A certificate of incumbency (or certificate of incumbency) is an official document issued by a corporation or limited liability company (LLC) that includes the names of the firm’s current directors, executives, and, in some cases, major shareholders.
It identifies who holds specific positions inside the business and is most commonly used to verify the identity of individuals who are authorised to enter into legally binding transactions on behalf of the corporation.
An incumbency certificate is also known as a register of directors, certificate of officials, or secretary certificate outside of the United States.
An incumbency certificate lists the current directors, officials, and, in some cases, important shareholders of a company.
A financial institution will frequently request an incumbency certificate when opening an account to ensure that the people claiming to be a company’s authorised signatory are actually permitted.
Contracts for business transactions typically require a certificate of incumbency to determine who has the legal authority to bind the company to the contract.
What Is an Incumbency Certificate, and How Do I Get One?
A certificate of incumbency, a certificate of officers, an officer’s certificate, a register of directors, or a secretary’s certificate all essentially give the same information.
The company secretary issues incumbency certificates, which commonly feature the corporate seal and may be attested by a public notary.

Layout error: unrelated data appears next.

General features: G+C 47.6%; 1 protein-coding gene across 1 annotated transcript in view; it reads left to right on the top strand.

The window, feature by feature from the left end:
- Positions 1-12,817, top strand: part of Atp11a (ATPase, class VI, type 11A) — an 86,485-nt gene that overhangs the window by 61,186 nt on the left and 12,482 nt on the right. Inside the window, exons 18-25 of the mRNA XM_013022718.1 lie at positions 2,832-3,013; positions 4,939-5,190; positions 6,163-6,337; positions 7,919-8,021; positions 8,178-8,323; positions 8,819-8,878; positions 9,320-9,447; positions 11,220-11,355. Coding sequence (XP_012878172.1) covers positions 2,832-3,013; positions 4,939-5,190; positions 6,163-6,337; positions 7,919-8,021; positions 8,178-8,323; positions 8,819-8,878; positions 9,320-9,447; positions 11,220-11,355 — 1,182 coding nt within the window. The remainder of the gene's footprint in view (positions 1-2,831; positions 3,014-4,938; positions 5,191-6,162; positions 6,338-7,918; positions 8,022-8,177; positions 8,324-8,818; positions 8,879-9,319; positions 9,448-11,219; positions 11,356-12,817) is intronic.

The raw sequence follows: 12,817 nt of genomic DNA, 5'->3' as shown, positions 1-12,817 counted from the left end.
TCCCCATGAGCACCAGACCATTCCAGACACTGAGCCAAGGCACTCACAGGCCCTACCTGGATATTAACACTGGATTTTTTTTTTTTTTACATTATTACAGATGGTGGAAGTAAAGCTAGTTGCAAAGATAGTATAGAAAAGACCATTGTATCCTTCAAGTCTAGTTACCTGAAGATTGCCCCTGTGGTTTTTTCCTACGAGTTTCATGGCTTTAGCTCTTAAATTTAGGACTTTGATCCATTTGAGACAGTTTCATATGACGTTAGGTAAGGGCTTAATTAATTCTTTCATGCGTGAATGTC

The incumbency certificate is an official act of the company, and third parties can reasonably depend on its veracity because the secretary is in charge of keeping corporate records.
This certificate contains all pertinent information about the company’s directors and officers, including the incumbent’s name, position, and period of service, whether elected or appointed. A signature sample is frequently included for comparison purposes.
The secretary’s signature would be followed by a list of the directors and officers, the date, and a list of the directors and officers.
When a corporation applies for a bank account or launches a big transaction, a financial institution may require this paperwork.
An attorney or anyone else who wishes to confirm the legality and declared status of a director or officer within the organisation could also request the certificate.
Anyone who is involved in a business transaction with a corporation and wants to verify an officer’s declared position can request an incumbency certificate from the company’s secretary.
In practise, a bank or other financial institution may typically request an incumbency certificate when opening an account to prove that the individual claiming to be a company’s authorised signatory is actually one.
Similarly, when attorneys prepare contracts for business transactions, they frequently require an official incumbency certificate to determine who has the legal authority to bind the corporation to the contracts.
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